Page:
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The Day The Nazis Came North

The Day The Nazis Came North

During the Second World War, knowing the weather meant winning the fight. That's why German sailors made a top-secret incursion into Canada's Arctic.
By Tim Querengesser
Oct 19
From the October/November 2009 Issue

It’s October 22, 1943. Kriegsmarine U-boat captain Peter Schrewe stands on the mountainous tip of northern Labrador, peering at the fog settling over Davis Strait. As the wet cold nips him through his navy-wool coat, he realizes that he and the four-dozen officers standing with him are the first Nazis to land under arms in North America. He’s come here on a mission to help the Third Reich forecast the weather in the North Atlantic. Right now, though, his singular worry is being spotted.

Schrewe and his crew of 58 men aboard the German unterseeboote-537 had left Kiel, Germany a month earlier, carefully crossing the North Atlantic and evading the deadly Canadian submarine-killer air squadrons. They’d sighted Labrador through the periscope, waited for fog to settle and offer cover, then anxiously navigated uncharted Martin Bay off Killiniq Island. There, Schrewe ordered the 76-metre submarine to drop anchor and surface, deep in enemy territory.

Once U-537’s hatches opened, Schrewe handed control of the operation to Professor Kurt Sommermeyer. Up to this point, Sommermeyer had ridden along as an observer. He wasn’t a naval officer but an employee of the Siemens Corporation, which was linked with the Nazi regime. Unlike the others, his spot on the boat was reserved to oversee the installation of an automated weather station, designed by Siemens and fittingly code-named “Kurt.” It took the men about four hours to ferry the pieces of the station to shore and install them on a hill about 50 metres above the water. The U-boat, however, remained surfaced for nearly 48 hours as Sommermeyer laboured to confirm the station was working. Then, at 5:40 p.m. on October 23, he re-boarded and U-537 disappeared back into the sea.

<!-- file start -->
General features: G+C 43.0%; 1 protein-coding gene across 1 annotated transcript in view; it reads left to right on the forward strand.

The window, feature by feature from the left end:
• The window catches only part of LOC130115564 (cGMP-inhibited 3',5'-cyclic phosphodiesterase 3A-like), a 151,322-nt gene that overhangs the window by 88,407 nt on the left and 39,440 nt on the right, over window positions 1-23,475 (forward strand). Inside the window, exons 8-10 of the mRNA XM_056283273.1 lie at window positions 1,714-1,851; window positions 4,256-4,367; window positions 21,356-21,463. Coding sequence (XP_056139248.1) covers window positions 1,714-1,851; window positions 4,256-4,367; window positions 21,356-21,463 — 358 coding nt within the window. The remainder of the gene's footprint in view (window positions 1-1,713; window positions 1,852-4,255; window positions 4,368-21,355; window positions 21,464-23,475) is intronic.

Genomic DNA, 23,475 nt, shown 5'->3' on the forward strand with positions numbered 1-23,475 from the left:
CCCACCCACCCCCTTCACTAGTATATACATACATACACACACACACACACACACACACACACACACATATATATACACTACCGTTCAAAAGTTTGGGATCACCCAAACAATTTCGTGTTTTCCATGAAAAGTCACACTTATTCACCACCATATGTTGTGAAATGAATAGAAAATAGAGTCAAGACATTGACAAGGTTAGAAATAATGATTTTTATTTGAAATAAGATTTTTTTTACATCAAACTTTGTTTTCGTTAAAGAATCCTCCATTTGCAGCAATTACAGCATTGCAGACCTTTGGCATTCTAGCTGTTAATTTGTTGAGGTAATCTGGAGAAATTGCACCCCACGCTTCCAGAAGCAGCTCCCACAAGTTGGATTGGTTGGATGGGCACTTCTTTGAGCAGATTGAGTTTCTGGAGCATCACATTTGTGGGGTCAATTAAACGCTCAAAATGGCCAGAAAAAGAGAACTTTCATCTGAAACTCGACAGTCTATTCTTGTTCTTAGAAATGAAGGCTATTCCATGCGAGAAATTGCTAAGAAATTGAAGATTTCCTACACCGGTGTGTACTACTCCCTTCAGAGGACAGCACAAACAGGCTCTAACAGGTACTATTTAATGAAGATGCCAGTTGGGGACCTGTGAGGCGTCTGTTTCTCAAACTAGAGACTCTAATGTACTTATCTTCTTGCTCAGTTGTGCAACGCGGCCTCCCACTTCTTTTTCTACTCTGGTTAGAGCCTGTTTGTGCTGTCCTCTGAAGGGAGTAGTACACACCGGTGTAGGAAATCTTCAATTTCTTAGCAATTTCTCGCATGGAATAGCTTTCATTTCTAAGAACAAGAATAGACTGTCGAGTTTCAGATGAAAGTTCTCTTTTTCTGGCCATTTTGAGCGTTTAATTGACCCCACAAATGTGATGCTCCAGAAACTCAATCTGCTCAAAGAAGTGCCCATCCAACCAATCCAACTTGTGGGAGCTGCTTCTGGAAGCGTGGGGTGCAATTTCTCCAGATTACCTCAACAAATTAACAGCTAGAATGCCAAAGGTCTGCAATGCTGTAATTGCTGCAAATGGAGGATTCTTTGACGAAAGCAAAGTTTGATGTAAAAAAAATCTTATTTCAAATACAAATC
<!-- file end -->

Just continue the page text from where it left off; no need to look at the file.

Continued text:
Weather, the age-old nemesis of sailors, was helping decide the Second World War. In 1943, the Battle of the Atlantic, which U-537 was built to fight in as part of the Kriegsmarine wolf pack, was at its peak. In the North Atlantic, the Allies’ so-called Atlantic Bridge – a flotilla of ships carrying troops and supplies – was serving as a literal lifeline from North America to Britain. Of the bridge, British Prime Minister Winston Churchill wrote, “Everything happening elsewhere – on land, at sea and in the air – depended ultimately on its outcome.” Adolf Hitler viewed destroying this link as a key to victory. Every Allied ship sunk by the wolf pack meant the advantage shifted to the Nazis.

As U-537 surfaced, the annual hunt for harp seals by the local Inuit, camped just across the island at Port Burwell, was well underway. Incredibly, none of them spotted the massive U-boat. 

In the North Atlantic, weather systems usually move from west to east. This gave Canada and the Allies a natural advantage in the water – they knew what the weather would be before the Germans did. It also led to one of the most intriguing yet least-known battles, the Weather War, in which the Arctic became the frontline. From about 1941 onward, the Allies and Nazis repeatedly built weather stations, and destroyed one another’s, on islands and archipelagos few knew even existed – Spitsbergen, Jan Mayen, Novaya Zemlya, Bear Island, Hope Island and Franz Joseph Land.